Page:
OR-7, Lone Wolf In California, Inspires Conservationist Push

By Alex Dobuzinskis

LOS ANGELES, Feb 27 (Reuters) - A lone gray wolf known as OR-7 has made California home for only two months, but environmental groups on Monday sought to make it easier for the predator's species to reestablish a foothold in the state after an absence of more than 80 years.

The Center for Biological Diversity and three other conservation groups sent a petition to the California Fish and Game Commission to protect gray wolves as an endangered species under state law and to develop a plan to protect them.

Wolf populations for several decades have grown in parts of the United States under government protection, and environmentalists believe a similar rebound could occur in California. But, as in other states, ranchers and hunters have complained about livestock and big game animals coming under attack from wolves.

The federal government in recent years has found wolf populations in some areas had recovered enough to no longer require protections under the U.S. Endangered Species Act. Wolves were delisted in states such as Idaho and Montana, where officials last year opened regulated hunting of them.

Before OR-7 arrived in California from Oregon in late December, no gray wolf had been known to roam in the state since the last, an old and emaciated animal, was killed in 1924, said Noah Greenwald, endangered species director for the Center for Biological Diversity.

But conservationists were optimistic that more wolves could quickly join OR-7 in California.

"With growing wolf populations in Oregon and Washington, it's inevitable wolves will be moving back into California in the near future," Greenwald said.

Under the petition from the environmental groups, if state officials determine that the species merits endangered species listing they will have two years to develop a protection plan, Greenwald said.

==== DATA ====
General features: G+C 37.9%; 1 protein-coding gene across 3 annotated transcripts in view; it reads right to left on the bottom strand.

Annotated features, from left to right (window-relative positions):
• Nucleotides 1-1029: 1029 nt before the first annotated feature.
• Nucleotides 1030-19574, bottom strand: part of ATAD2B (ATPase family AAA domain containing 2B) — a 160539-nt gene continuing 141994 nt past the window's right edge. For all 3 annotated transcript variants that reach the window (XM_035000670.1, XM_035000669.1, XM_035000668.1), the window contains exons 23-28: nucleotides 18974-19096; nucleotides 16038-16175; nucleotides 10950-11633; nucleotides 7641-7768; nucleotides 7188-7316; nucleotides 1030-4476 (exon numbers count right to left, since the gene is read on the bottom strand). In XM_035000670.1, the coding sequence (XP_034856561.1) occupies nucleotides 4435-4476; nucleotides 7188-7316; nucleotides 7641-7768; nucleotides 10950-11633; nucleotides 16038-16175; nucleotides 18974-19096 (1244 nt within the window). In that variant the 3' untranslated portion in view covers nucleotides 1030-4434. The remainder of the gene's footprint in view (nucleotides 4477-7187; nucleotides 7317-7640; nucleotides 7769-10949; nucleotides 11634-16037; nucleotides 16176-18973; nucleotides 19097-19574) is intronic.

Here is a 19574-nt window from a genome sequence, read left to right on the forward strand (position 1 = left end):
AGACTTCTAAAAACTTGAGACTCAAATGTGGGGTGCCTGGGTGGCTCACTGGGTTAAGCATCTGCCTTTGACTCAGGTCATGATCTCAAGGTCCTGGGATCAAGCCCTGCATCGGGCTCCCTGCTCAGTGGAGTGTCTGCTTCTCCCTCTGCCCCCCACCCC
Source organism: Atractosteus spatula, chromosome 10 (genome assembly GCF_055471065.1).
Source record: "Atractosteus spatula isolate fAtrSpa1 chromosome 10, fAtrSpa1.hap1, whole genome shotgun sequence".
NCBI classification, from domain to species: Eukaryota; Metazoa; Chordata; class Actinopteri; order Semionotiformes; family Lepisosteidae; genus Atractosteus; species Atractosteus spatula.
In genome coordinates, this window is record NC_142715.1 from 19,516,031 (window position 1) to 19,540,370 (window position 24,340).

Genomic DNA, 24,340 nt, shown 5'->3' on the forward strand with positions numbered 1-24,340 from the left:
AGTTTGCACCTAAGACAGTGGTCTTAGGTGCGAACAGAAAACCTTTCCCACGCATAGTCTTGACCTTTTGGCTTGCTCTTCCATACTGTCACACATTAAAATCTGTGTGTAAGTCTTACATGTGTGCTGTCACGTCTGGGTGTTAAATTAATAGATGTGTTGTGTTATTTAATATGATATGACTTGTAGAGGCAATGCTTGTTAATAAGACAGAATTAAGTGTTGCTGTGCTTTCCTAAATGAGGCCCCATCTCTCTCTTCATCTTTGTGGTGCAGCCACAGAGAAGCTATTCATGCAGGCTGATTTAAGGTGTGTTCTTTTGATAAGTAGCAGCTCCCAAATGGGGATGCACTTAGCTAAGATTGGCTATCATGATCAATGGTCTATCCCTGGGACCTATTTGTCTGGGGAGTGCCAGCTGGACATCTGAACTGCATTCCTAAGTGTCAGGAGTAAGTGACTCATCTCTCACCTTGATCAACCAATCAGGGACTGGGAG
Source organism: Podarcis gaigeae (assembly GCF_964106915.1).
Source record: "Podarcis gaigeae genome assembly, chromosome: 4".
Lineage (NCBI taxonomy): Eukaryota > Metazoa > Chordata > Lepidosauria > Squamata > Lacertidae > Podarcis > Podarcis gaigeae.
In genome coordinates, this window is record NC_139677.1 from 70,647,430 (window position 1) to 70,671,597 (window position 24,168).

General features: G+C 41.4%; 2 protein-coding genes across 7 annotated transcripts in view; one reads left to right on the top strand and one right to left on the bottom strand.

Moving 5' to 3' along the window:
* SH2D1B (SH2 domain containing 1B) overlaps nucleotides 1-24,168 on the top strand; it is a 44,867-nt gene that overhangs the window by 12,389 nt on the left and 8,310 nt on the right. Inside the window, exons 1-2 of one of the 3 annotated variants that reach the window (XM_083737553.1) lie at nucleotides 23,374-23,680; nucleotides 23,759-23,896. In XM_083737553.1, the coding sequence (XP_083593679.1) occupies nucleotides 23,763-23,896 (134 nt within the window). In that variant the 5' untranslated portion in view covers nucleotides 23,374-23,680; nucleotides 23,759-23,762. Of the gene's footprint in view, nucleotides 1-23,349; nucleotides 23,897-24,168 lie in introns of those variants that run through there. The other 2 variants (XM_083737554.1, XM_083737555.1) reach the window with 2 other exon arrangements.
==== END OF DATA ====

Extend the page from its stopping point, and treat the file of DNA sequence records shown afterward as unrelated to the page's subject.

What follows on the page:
A spokeswoman for the California Fish and Game Commission said the agency had not officially received the petition and could not comment on it.

Greenwald said the petition was mailed on Monday, which marks the start of the application process.


The gray wolf is already protected in California under the federal government's Endangered Species Act, which prohibits hunting of the animal.

But the federal government has not developed a plan specifically for gray wolves in California, which is what the environmental groups are seeking from state officials.

Among other things, a plan would set recovery targets and create guidelines to protect gray wolves even when they pose a threat to livestock, Greenwald said.

The state has over 500,000 heads of cattle in open range, said Stevie Ipsen, spokeswoman for the California Cattlemen's Association. The organization is aware of environmental groups' efforts to gain greater protections for wolves in California.

"It's something we would be watching very closely, and potentially something we would be opposed to," Ipsen said.

California Department of Fish and Game officials have been keeping a close watch over OR-7 since the roughly 3-year-old animal arrived in the northern part of the state.

The animal left a wolf pack in Oregon last fall, crossed several highways and set foot in California on Dec. 28, according to the Department of Fish and Game.

The animal has a radio collar that has allowed biologists to track its movements, which so far have been in the northern part of the state. In recent days, it has headed closer to the border with Oregon. Members of the public have also kept tabs on OR-7 through Internet updates, and it has developed a following of sorts.

There are about 6,000 to 7,000 wolves in the United States, compared to a population of less than 1,300 when the federal Endangered Species Act was passed in 1973, Greenwald said.

Before that, wolves were hunted to the edge of extinction.

The environmental groups that joined the petition sent to California officials were Big Wildlife, Environmental Protection Information Center and Klamath-Siskiyou Wildlands Center. (Additional reporting By Laura Zuckerman; Editing by Peter Bohan)